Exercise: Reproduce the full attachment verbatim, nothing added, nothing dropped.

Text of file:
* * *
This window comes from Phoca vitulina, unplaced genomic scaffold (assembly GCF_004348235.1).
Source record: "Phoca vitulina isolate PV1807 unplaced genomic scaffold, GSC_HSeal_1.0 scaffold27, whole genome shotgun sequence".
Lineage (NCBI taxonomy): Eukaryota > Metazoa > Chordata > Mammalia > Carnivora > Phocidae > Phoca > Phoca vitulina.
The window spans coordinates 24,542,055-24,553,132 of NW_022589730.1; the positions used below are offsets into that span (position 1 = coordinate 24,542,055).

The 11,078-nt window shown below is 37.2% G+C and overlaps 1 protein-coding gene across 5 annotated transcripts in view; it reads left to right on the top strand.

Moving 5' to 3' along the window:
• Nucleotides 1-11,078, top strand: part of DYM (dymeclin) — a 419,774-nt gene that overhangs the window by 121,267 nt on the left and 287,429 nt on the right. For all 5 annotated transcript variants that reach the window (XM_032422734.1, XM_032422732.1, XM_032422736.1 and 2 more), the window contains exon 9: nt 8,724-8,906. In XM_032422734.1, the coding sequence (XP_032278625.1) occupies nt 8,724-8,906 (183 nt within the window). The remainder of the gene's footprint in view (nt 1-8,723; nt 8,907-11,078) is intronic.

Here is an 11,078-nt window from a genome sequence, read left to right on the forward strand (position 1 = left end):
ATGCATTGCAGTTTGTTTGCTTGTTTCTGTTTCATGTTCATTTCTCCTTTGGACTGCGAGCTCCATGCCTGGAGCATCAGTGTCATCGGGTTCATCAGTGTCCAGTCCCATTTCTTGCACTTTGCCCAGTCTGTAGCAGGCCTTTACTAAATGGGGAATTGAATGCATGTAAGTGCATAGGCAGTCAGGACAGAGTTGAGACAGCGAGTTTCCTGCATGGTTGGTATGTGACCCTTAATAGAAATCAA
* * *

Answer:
This window comes from Phoca vitulina, unplaced genomic scaffold (assembly GCF_004348235.1).
Source record: "Phoca vitulina isolate PV1807 unplaced genomic scaffold, GSC_HSeal_1.0 scaffold27, whole genome shotgun sequence".
Lineage (NCBI taxonomy): Eukaryota > Metazoa > Chordata > Mammalia > Carnivora > Phocidae > Phoca > Phoca vitulina.
The window spans coordinates 24,542,055-24,553,132 of NW_022589730.1; the positions used below are offsets into that span (position 1 = coordinate 24,542,055).

The 11,078-nt window shown below is 37.2% G+C and overlaps 1 protein-coding gene across 5 annotated transcripts in view; it reads left to right on the top strand.

Moving 5' to 3' along the window:
• Nucleotides 1-11,078, top strand: part of DYM (dymeclin) — a 419,774-nt gene that overhangs the window by 121,267 nt on the left and 287,429 nt on the right. For all 5 annotated transcript variants that reach the window (XM_032422734.1, XM_032422732.1, XM_032422736.1 and 2 more), the window contains exon 9: nt 8,724-8,906. In XM_032422734.1, the coding sequence (XP_032278625.1) occupies nt 8,724-8,906 (183 nt within the window). The remainder of the gene's footprint in view (nt 1-8,723; nt 8,907-11,078) is intronic.

Here is an 11,078-nt window from a genome sequence, read left to right on the forward strand (position 1 = left end):
ATGCATTGCAGTTTGTTTGCTTGTTTCTGTTTCATGTTCATTTCTCCTTTGGACTGCGAGCTCCATGCCTGGAGCATCAGTGTCATCGGGTTCATCAGTGTCCAGTCCCATTTCTTGCACTTTGCCCAGTCTGTAGCAGGCCTTTACTAAATGGGGAATTGAATGCATGTAAGTGCATAGGCAGTCAGGACAGAGTTGAGACAGCGAGTTTCCTGCATGGTTGGTATGTGACCCTTAATAGAAATCAA